Even though only one of the three slain by the killer bike-snatchers was said to be a registered commercial motorcyclist, members of the association are seriously worried about the danger posed by the rising criminality.
A registered biker, Augustine Onoja, who operates at the State Secretariat zone in Makurdi, said the snatching of bikes and killing of his colleagues had become rampart since March this year, adding that some of the cases were not known to the general public.
“Because of these killings, I have adjusted my time of operation from the usual 6 am to 10 pm to 8 am to 4 pm,” Onoja said, even as he blamed some of his colleagues who begin their work only as from 10 pm daily to such odd hours when men of the underworld are busy committing atrocities.
He stressed that those engaged in the habit were greedy because they charge passengers exorbitantly at night.
His views were collaborated by Jato Terna, another registered member who plies at the Yaman Park area in Makurdi but has now adjusted his closing time from the 10 pm to 6 pm to avoid falling victim to the criminals.
Meanwhile, the BEMOA chairman has urged the state government to revert to the policy of the ex-governor Gabriel Suswam administration which allowed commercial motorcyclists to ply their trade only between 6 am and 8 pm.
Akaa appealed to the government and the state assembly to accede to their abandoned bill after it underwent a second reading in the previous house, arguing that a law was needed to regulate commercial bike operators in the state.
While he called on the government to ascertain genuine members of the association after the ongoing biometric exercise, provide them with reflective jackets with identification numbers and to review their operational timeframe to start from 6 am to 8 am.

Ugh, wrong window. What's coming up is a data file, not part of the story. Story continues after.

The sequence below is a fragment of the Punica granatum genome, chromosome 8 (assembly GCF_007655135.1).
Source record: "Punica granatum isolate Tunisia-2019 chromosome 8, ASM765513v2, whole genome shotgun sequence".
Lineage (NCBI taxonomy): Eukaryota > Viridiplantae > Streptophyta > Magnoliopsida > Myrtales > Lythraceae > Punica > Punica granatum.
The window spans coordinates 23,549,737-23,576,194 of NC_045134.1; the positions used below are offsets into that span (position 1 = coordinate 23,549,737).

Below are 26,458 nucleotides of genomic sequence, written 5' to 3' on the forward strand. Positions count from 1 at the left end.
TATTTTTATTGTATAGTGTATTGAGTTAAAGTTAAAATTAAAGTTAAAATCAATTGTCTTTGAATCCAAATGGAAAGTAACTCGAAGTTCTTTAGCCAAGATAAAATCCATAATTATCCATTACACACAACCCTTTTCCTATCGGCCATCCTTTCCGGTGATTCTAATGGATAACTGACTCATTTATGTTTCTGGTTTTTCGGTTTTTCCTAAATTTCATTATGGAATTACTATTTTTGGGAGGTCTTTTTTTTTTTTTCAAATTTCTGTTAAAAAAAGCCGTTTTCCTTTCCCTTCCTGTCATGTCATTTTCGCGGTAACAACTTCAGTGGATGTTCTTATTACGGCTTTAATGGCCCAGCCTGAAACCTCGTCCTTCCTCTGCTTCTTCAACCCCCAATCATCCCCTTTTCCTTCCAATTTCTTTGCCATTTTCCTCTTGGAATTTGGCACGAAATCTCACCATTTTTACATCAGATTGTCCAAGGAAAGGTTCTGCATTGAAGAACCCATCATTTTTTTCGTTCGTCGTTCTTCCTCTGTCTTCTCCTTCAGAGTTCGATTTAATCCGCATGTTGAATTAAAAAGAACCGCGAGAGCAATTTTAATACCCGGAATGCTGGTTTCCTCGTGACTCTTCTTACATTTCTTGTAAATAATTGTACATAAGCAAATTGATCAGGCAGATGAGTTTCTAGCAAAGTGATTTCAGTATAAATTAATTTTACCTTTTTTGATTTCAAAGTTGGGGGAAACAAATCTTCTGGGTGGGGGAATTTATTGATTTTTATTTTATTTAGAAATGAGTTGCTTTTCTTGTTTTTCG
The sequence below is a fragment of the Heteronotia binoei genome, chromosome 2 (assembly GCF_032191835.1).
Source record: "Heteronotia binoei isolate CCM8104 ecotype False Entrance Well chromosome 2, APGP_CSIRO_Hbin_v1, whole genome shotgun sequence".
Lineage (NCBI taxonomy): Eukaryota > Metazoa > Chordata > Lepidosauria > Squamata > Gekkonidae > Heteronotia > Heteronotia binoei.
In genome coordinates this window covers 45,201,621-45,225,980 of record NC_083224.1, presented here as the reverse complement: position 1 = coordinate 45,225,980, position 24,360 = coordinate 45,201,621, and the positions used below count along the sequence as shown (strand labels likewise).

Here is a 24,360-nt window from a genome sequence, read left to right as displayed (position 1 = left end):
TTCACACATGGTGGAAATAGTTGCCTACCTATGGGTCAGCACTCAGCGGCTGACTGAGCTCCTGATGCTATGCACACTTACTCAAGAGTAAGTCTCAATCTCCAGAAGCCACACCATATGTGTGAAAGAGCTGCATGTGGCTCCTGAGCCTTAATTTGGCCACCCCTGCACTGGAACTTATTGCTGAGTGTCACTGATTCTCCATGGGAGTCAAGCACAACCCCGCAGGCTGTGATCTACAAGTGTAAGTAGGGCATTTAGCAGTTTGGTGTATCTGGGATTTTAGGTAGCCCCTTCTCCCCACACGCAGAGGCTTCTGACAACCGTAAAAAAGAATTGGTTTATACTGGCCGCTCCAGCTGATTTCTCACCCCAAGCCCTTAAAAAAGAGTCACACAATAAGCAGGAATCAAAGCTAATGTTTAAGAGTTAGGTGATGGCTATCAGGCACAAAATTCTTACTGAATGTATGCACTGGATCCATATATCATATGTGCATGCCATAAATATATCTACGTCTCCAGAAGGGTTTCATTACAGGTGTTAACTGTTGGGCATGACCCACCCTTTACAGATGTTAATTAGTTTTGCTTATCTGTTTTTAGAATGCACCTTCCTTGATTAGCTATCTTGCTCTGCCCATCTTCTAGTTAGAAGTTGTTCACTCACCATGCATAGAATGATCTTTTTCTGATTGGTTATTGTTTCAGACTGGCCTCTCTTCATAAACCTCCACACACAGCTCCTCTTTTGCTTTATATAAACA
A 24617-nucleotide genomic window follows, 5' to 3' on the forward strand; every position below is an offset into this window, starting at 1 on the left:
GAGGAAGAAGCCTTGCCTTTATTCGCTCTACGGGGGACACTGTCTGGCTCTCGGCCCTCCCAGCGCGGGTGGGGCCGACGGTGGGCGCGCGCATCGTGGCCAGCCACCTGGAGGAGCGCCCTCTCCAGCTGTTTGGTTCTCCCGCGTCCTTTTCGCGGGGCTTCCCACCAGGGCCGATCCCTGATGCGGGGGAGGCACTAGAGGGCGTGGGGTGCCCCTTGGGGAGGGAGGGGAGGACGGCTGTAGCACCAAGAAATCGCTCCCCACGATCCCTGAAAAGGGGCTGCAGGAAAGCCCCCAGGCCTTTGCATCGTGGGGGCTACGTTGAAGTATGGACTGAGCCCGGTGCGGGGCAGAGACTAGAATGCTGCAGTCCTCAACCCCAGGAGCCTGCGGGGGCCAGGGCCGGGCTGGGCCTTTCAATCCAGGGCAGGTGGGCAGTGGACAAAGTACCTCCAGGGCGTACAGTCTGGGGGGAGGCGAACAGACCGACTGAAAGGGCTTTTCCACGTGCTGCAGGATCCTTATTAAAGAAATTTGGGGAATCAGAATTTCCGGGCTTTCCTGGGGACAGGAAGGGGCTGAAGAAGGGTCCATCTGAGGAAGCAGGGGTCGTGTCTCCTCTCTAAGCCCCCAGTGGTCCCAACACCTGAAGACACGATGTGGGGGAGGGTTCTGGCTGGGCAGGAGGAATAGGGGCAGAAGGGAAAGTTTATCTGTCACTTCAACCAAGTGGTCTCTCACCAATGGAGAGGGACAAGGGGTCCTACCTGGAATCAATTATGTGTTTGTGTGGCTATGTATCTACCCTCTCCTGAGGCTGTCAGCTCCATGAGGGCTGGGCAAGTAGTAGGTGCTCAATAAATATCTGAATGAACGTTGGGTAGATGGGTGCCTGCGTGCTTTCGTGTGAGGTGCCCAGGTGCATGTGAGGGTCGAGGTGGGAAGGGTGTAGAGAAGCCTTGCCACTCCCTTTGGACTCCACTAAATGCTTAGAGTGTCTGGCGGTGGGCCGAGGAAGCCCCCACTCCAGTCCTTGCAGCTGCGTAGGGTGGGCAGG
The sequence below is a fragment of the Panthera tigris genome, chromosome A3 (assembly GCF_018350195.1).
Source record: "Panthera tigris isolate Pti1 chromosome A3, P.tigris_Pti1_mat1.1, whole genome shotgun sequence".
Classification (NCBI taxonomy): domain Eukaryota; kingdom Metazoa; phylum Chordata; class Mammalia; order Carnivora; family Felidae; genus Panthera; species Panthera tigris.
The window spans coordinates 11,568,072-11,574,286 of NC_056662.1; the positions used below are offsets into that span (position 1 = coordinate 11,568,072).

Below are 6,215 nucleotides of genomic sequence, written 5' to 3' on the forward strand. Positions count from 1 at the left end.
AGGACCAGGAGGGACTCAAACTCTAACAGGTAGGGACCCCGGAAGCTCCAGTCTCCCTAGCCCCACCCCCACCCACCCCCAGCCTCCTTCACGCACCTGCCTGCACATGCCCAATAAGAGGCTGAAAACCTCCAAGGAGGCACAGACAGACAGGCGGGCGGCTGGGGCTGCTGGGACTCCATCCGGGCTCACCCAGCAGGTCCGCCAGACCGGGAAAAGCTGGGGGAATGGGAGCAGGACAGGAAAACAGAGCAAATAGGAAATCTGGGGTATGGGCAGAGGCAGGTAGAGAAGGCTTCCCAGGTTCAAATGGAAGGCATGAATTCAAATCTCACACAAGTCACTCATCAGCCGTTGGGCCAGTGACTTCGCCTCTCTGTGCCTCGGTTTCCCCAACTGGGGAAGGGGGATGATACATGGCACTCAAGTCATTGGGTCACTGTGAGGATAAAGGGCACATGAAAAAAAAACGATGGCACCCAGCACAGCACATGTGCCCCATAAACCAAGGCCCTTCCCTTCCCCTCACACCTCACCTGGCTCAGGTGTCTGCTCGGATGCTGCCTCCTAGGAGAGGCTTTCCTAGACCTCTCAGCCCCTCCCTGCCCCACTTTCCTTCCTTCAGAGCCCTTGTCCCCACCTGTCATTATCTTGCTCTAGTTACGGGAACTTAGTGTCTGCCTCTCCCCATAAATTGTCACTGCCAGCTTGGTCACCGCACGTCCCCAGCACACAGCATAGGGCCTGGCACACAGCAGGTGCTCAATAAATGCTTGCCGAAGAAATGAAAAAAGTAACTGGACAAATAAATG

Akaa equally called on the law enforcement agencies in the state to intensify their intelligence gathering so that the culprits could be arrested and made to face the full wrath of the law.
Similarly, the pioneer president of BEMOA who is now a traditional ruler, Chief Ayua Innocent Lyemen, expressed sadness over the increase in bike snatching and killing of the operators, describing it as “disappointing.”
“I felt terribly sad about the development. These operators suffer to buy their bikes, they put in so much hard work to convey their passengers from one point to another on a daily basis just to make ends meet, and then some criminals would kill them at the end of the day and take away the bikes. It is indeed disappointing,” Lyemen remarked.
The traditional ruler, who is still an advisory member of the association, urged members to be extra-vigilant and be wary of suspicious passengers who offer to pay a lot of money for a ride as it could turn out to be a trap meant to lure them to places where their bikes would be snatched.
Spokesman of the Benue State police command, ASP Moses Yamu, confirmed the killings, noting however, that the command was doing its best to ensure safety of lives and property in the state just as he warned members of any group against taking laws into their hands.
At the moment, Akaa is optimistic that the crime rate would be reduced to the barest when the biometric exercise would have been concluded and members given special aprons alongside other security items for their protection as well as passengers’ safety.